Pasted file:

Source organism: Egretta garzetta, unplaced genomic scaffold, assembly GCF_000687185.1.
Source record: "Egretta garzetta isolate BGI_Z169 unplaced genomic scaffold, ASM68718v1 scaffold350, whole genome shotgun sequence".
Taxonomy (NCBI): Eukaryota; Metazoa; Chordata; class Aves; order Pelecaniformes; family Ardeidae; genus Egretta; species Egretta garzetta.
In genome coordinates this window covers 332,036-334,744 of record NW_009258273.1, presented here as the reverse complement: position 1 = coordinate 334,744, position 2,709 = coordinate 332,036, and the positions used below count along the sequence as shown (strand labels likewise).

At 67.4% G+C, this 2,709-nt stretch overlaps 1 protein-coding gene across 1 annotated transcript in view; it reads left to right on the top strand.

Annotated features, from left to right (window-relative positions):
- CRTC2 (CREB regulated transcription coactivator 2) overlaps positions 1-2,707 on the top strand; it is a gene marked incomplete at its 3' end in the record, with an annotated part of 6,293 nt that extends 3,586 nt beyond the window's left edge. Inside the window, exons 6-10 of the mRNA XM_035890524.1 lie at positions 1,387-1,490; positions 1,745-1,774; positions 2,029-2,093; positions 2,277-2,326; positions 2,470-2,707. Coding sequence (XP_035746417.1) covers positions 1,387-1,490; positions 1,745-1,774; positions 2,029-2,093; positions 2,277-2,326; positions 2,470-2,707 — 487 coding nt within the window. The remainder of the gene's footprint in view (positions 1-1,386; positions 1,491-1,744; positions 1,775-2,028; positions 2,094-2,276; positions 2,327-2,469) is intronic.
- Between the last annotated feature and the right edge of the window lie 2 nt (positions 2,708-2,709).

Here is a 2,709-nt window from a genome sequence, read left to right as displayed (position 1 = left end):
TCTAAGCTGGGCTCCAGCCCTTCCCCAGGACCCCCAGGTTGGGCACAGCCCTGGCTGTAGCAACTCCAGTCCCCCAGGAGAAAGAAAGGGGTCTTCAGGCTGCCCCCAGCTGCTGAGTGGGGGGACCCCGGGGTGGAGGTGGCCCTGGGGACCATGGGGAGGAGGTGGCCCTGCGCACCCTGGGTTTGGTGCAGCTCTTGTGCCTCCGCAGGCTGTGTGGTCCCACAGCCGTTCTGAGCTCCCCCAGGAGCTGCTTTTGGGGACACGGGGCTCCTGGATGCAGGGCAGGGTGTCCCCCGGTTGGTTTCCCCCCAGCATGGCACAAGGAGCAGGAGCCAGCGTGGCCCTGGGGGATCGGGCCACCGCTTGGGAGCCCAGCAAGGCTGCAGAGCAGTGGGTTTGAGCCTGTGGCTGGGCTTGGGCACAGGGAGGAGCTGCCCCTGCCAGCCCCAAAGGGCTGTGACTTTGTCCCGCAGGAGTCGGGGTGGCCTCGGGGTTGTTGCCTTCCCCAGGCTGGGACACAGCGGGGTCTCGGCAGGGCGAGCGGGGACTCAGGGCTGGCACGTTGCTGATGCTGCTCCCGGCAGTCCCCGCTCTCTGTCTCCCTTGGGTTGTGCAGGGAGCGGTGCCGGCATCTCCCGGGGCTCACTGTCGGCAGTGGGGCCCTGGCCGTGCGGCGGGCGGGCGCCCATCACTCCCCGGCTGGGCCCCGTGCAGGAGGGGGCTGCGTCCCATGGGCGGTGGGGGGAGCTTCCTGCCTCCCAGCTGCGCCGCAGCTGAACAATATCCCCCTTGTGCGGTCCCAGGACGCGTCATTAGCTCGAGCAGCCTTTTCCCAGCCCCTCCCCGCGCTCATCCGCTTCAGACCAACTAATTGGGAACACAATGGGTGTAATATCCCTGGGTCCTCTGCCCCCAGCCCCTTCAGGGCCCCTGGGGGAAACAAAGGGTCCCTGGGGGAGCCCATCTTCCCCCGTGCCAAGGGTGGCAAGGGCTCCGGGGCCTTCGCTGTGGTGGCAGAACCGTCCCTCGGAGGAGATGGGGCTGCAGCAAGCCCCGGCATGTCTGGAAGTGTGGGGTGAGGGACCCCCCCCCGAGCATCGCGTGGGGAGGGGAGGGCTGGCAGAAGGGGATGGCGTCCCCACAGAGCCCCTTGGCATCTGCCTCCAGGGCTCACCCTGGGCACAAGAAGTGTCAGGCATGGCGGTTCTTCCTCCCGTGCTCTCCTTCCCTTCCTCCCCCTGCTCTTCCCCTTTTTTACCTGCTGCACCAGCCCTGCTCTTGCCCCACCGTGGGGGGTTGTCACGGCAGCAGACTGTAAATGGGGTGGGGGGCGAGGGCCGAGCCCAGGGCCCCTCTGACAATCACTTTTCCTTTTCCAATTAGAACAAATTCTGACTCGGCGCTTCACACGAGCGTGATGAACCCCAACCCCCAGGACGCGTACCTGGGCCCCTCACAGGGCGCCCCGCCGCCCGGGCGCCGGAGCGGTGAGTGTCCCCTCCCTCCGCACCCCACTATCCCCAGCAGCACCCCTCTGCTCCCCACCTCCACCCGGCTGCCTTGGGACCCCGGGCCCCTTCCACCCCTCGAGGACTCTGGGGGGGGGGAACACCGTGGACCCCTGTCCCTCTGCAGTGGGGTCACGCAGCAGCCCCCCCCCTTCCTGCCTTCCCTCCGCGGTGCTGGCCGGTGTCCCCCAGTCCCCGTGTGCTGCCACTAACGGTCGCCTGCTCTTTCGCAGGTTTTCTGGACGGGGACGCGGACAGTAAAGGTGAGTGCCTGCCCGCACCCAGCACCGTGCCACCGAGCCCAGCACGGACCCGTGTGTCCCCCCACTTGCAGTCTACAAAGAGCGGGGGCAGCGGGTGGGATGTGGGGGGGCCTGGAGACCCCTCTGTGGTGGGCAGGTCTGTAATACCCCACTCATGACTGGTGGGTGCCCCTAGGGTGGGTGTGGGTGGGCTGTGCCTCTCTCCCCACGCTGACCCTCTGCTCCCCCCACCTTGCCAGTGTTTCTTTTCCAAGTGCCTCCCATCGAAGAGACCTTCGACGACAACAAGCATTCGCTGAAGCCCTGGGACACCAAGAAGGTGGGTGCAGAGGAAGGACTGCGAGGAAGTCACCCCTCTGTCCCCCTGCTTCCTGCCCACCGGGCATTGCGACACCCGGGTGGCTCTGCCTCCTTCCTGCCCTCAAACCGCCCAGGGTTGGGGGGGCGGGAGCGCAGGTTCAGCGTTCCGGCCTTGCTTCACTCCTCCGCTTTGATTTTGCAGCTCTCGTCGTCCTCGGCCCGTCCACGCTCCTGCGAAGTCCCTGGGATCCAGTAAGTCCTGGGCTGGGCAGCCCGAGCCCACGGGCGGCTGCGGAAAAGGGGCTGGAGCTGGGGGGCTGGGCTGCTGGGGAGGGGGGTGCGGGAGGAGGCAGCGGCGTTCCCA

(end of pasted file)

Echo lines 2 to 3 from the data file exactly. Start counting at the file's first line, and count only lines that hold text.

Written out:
Source record: "Egretta garzetta isolate BGI_Z169 unplaced genomic scaffold, ASM68718v1 scaffold350, whole genome shotgun sequence".
Taxonomy (NCBI): Eukaryota; Metazoa; Chordata; class Aves; order Pelecaniformes; family Ardeidae; genus Egretta; species Egretta garzetta.